Graves v. Colvin

Filing 27

MEMORANDUM AND ORDER - IT IS HEREBY ORDERED that the relief requested in Plaintiffs Complaint and Brief in Support of Complaint is DENIED. [Docs. 1 , 18 . IT IS FURTHER ORDERED that the Court will enter a judgment in favor of the Commissioner affirming the decision of the administrative law judge.. Signed by Magistrate Judge Nannette A. Baker on 02/08/2018. (AAS)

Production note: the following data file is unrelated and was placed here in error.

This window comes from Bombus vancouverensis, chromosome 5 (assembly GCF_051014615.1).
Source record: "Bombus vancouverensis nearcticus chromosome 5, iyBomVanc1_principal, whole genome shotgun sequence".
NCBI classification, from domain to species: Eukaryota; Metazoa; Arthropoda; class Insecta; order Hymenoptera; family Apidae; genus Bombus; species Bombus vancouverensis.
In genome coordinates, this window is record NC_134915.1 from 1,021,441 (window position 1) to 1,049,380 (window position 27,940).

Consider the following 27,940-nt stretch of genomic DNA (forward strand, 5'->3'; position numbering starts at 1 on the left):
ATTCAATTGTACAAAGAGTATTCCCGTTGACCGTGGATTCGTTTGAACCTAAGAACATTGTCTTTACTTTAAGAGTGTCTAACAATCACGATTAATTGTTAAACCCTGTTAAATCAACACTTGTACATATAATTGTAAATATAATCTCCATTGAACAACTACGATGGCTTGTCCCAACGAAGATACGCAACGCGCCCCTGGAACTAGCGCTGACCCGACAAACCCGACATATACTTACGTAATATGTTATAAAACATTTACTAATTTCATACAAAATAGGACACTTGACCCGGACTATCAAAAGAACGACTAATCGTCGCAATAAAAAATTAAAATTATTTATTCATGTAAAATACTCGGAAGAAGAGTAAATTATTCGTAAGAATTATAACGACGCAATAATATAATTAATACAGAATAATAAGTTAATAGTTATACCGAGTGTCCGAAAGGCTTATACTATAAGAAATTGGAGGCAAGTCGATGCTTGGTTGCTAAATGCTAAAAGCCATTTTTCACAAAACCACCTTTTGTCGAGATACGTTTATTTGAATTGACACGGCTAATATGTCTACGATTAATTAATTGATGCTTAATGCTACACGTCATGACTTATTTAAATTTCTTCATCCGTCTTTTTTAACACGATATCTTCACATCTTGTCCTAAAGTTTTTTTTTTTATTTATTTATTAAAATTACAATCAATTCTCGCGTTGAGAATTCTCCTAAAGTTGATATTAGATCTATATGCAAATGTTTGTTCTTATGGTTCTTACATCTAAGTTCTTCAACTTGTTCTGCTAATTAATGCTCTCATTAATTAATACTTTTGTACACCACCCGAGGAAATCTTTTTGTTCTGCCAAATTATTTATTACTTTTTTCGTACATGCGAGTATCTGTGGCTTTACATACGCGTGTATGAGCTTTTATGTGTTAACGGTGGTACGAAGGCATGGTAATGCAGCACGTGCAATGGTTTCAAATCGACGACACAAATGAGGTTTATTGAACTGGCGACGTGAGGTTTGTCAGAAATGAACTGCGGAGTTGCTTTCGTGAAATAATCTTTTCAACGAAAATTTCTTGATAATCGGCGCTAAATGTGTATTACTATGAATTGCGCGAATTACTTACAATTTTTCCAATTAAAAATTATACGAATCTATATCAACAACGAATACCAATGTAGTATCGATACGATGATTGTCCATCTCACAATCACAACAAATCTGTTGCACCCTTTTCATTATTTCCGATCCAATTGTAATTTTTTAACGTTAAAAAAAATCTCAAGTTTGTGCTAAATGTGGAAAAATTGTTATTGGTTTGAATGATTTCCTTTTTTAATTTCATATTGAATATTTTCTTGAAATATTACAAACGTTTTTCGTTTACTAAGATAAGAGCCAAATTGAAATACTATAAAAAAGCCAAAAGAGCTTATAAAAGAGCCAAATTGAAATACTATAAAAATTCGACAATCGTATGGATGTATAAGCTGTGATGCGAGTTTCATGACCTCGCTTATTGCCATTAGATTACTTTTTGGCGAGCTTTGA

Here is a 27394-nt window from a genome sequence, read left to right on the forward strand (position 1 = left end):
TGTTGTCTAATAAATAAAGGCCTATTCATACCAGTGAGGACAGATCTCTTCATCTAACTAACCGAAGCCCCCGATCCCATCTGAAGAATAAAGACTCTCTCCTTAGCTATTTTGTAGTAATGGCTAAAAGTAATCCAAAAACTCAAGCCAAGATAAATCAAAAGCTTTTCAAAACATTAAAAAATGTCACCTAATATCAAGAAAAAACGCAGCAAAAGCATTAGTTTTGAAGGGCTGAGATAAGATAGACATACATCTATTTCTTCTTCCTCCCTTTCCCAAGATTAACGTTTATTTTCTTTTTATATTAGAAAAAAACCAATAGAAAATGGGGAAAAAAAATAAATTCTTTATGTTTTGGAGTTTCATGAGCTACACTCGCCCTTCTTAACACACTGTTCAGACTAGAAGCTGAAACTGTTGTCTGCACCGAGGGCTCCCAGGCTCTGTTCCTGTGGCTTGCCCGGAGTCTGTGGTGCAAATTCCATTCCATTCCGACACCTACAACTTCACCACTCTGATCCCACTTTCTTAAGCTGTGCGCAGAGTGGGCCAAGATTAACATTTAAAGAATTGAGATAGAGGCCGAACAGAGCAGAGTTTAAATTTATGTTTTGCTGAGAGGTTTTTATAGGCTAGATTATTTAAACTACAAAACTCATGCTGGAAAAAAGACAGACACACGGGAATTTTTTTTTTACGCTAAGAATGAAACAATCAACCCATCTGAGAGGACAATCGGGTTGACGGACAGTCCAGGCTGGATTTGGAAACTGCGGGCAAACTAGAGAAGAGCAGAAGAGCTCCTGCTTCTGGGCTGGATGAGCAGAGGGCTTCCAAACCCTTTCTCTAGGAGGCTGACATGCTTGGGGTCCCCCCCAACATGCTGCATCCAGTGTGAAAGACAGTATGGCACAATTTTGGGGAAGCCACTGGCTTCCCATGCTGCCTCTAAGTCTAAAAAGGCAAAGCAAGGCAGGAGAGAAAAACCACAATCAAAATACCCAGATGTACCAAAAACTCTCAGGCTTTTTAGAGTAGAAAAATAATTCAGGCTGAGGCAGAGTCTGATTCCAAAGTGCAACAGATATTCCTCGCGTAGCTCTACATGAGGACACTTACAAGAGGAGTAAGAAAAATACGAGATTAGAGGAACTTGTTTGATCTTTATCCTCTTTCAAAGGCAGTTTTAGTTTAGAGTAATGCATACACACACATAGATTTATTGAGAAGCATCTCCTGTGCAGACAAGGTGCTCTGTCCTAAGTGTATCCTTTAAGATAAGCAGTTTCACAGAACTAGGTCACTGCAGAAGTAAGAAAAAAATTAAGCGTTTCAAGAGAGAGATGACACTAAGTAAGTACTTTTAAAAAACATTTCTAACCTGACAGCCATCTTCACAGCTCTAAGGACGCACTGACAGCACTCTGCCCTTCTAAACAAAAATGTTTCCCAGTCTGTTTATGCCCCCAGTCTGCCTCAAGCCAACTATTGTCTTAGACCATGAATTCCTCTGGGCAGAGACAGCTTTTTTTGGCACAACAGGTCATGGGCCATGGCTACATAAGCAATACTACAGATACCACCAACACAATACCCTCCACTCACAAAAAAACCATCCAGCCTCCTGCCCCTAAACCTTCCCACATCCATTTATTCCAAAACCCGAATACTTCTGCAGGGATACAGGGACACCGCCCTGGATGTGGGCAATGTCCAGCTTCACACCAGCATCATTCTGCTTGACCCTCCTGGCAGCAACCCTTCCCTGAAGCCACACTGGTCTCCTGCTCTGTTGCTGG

Download PDF